Aneurysm size, including the neck and sac, was measured on the angiogram that could best display the configuration, with 3-dimensional (3D)-DSA reconstruction being the reference, for aneurysm categorization and calculation of the mean values.
Treated OSAs were classified into four types based on the angiographic findings and endovascular considerations from previous reports:  Type A: Aneurysms arising from the superior ophthalmic segment of the ICA and related to the ophthalmic artery; Type B: Aneurysms arising from the superior ophthalmic segment of the ICA, without involvement of the ophthalmic artery; Type C aneurysms arising from the ventral ophthalmic segment of the ICA; Type D: Aneurysms arising from the medial or lateral ophthalmic segment of the ICA [Figure 1].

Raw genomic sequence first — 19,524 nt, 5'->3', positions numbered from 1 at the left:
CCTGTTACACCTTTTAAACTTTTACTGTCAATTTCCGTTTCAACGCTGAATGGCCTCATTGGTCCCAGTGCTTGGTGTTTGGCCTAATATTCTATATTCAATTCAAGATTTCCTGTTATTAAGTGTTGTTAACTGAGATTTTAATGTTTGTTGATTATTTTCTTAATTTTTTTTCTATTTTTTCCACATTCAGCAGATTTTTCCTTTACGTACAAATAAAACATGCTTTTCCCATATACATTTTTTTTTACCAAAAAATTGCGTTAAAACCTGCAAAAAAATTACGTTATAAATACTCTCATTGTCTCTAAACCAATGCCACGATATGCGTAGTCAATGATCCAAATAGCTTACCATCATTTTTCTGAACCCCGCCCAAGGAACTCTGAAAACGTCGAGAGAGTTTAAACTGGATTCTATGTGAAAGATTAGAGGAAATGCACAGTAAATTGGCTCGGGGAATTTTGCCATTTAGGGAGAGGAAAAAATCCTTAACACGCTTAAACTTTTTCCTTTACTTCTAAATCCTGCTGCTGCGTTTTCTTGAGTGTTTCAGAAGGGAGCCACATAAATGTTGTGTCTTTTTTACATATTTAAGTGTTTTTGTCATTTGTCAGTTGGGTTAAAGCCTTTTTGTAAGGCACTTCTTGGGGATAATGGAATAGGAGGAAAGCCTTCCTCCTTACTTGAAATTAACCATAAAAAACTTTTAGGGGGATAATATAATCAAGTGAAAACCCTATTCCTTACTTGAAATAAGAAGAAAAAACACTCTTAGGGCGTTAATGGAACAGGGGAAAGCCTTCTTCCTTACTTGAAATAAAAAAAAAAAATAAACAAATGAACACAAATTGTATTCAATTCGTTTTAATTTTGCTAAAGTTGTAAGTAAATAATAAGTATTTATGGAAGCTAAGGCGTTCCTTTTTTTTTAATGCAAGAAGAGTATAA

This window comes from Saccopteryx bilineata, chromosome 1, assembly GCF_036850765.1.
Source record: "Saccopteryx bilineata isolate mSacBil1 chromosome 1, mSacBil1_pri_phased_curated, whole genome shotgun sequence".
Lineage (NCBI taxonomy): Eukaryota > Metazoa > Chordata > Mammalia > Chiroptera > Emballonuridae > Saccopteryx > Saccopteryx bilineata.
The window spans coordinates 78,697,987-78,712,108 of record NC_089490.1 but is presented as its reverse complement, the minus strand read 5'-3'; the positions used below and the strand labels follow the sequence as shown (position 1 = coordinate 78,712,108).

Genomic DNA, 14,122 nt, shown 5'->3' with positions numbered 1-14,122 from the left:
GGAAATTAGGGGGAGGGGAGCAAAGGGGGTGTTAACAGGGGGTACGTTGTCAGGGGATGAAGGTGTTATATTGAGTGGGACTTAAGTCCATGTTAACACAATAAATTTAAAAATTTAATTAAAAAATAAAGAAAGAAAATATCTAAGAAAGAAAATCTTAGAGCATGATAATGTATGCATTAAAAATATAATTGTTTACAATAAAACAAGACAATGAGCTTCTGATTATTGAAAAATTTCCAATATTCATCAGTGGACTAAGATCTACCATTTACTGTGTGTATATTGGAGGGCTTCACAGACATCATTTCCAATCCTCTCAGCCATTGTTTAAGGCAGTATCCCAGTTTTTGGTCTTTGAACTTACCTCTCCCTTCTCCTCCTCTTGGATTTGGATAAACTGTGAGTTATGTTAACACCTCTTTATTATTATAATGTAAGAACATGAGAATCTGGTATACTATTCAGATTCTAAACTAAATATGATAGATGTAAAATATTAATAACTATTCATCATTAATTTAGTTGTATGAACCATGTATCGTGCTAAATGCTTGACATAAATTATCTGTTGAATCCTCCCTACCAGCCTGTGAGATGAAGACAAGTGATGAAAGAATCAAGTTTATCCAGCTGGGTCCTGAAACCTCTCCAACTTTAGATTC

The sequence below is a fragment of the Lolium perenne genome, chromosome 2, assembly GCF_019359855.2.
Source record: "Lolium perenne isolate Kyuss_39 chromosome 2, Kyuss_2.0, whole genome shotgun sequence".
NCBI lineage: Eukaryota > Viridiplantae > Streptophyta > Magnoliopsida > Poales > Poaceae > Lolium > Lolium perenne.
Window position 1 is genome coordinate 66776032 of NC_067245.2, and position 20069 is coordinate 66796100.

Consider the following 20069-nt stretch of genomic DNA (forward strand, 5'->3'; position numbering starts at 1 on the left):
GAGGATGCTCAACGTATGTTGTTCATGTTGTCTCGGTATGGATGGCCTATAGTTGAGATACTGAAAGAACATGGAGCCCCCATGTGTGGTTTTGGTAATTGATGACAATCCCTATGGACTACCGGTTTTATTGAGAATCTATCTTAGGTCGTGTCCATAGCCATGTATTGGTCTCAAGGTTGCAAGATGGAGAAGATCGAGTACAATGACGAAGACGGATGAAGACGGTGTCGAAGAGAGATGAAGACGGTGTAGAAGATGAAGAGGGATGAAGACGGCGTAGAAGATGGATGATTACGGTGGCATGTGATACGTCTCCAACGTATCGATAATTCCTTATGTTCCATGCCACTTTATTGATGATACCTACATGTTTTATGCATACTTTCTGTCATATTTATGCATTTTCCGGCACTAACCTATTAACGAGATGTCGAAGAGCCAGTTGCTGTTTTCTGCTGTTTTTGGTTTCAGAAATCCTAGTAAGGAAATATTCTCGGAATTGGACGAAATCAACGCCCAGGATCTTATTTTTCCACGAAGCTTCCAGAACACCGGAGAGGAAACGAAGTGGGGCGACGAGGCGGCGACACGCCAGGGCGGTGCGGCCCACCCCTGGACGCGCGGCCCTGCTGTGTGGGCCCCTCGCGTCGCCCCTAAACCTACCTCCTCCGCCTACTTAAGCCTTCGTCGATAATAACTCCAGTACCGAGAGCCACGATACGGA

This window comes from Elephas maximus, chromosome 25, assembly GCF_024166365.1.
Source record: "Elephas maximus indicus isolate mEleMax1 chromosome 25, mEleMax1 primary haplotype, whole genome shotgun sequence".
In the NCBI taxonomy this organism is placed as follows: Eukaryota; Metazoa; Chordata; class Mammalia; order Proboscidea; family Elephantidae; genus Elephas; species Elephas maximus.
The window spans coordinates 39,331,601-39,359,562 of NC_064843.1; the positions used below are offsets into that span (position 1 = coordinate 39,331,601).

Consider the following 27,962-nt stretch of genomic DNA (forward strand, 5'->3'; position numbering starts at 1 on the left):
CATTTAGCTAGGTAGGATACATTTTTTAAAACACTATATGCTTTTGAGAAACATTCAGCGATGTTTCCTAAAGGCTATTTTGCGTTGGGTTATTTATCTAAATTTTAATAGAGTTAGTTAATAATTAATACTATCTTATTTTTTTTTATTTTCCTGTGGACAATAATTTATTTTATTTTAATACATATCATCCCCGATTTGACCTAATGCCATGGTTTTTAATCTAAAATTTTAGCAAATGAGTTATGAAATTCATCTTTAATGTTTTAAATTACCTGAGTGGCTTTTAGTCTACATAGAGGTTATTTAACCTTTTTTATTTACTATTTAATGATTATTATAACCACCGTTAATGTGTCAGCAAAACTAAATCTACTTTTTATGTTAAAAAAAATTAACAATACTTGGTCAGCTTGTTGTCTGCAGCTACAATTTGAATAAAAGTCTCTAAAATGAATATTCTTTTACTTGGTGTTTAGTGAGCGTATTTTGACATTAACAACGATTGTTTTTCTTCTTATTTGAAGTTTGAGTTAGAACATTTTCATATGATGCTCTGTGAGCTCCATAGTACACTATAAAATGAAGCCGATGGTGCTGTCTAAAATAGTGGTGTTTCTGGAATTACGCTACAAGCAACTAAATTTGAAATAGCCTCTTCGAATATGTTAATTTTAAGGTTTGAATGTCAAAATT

EVT was performed under general anesthesia and systemic heparinization. All patients underwent cerebral angiography and rotational angiography with 3D image reconstruction using a bi-planar angiography unit (Artis zee biplane system; Siemens, Germany). Endovascular strategies included coil embolism alone in 2 (10.5%) and stent-assisted coiling in 17 (89.5%) aneurysms (Neuroform, Boston Scientific, Natick, MA and Solitaire AB, eV3, Plymouth, MN, USA). After steam shaping based on 3D images, the microcatheters (Enchalon-10, eV3, Plymouth, MN, USA) were introduced over a microguide wire (Transcend Platinum; Boston Scientific, Natick, MA, USA) and navigated into the aneurysm sacs. Various types of detached platinum coils were used for aneurysm sac embolism (Boston Scientific, Natick, MA, Microventions, Tustin, CA and Cordis, Miami, FL, USA).